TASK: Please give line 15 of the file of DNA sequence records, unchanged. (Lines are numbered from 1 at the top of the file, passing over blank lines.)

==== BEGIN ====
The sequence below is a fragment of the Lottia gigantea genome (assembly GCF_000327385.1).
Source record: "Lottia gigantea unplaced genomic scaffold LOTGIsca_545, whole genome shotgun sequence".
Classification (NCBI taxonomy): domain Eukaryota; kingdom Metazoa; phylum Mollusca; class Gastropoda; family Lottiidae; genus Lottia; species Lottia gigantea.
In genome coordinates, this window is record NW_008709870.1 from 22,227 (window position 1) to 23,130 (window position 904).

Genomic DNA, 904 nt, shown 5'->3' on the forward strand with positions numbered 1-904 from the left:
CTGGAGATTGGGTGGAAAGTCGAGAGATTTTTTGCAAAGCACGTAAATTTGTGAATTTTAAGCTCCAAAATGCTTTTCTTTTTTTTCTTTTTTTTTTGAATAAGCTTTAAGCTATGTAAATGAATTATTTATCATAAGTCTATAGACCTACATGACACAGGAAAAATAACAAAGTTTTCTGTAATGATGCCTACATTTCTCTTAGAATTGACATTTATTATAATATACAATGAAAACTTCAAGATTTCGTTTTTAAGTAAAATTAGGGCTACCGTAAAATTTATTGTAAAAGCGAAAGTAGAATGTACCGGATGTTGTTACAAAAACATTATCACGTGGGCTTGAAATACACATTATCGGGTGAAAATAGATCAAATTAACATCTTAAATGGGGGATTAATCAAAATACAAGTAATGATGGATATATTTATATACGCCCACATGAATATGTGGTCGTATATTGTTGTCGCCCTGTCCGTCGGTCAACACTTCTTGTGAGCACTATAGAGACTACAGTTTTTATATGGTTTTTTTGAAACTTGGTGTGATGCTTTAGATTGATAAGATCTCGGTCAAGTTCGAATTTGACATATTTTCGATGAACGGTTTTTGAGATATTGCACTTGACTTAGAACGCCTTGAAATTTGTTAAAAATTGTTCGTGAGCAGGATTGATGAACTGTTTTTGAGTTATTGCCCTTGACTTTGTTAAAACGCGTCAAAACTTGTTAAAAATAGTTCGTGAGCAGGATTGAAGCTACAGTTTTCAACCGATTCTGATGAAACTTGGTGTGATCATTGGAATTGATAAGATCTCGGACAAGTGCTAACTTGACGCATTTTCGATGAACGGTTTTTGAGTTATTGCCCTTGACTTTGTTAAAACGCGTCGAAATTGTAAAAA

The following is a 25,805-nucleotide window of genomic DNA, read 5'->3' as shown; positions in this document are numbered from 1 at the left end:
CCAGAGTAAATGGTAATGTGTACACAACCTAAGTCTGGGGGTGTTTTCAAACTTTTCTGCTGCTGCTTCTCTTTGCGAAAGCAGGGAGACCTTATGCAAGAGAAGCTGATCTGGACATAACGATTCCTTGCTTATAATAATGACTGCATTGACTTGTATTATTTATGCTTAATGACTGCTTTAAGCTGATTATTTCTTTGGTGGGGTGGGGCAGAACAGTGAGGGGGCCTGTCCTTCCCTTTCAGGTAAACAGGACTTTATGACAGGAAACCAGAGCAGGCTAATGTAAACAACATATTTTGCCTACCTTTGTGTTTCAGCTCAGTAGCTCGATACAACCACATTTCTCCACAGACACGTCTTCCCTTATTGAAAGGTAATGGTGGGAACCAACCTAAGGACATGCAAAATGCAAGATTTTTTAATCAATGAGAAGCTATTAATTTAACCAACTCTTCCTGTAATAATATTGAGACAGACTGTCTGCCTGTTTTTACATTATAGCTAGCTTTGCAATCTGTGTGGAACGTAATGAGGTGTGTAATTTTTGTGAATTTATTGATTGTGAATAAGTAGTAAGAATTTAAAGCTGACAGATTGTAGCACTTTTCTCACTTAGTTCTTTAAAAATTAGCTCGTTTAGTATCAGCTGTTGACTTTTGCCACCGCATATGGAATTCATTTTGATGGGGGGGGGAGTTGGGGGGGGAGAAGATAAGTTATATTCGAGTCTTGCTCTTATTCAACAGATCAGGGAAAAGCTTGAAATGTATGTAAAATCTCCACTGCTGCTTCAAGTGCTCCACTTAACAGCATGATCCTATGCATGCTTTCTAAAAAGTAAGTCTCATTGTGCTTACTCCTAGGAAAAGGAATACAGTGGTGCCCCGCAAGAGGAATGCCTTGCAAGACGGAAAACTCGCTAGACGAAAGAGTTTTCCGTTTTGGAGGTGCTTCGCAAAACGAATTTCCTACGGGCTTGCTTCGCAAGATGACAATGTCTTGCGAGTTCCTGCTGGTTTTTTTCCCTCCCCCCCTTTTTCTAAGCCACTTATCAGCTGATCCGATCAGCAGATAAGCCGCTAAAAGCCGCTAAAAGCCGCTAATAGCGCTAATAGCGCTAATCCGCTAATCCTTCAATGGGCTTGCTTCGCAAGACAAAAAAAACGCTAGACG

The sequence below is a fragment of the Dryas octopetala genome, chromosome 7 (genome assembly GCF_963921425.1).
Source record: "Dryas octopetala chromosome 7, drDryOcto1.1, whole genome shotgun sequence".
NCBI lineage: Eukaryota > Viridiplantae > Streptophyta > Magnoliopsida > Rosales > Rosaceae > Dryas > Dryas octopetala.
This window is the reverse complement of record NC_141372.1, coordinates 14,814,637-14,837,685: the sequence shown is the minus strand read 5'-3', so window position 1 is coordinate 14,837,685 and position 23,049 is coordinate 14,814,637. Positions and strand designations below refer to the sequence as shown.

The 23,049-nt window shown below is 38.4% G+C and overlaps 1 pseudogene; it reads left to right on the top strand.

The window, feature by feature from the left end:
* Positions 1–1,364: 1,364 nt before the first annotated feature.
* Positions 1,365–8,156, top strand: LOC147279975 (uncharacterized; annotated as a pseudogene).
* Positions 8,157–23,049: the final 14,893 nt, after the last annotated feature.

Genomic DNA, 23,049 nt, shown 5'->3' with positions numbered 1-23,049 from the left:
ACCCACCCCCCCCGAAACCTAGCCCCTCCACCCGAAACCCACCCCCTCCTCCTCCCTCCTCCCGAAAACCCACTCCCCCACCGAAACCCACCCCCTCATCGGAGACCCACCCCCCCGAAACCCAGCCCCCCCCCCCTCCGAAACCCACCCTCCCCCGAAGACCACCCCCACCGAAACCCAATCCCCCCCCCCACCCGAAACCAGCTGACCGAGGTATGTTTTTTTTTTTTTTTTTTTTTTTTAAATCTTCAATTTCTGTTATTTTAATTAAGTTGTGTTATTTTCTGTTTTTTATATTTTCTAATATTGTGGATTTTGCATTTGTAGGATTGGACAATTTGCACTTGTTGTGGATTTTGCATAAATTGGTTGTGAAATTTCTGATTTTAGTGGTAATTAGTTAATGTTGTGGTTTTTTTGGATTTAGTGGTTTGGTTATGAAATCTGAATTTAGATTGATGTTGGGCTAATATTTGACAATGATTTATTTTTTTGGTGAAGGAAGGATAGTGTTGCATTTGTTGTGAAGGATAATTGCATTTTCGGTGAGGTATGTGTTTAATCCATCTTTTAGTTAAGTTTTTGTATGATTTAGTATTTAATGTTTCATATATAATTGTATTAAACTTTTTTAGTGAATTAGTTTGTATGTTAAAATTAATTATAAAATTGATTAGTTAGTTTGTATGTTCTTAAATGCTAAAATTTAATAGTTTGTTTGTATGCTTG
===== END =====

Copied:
* Positions 1–1,364: 1,364 nt before the first annotated feature.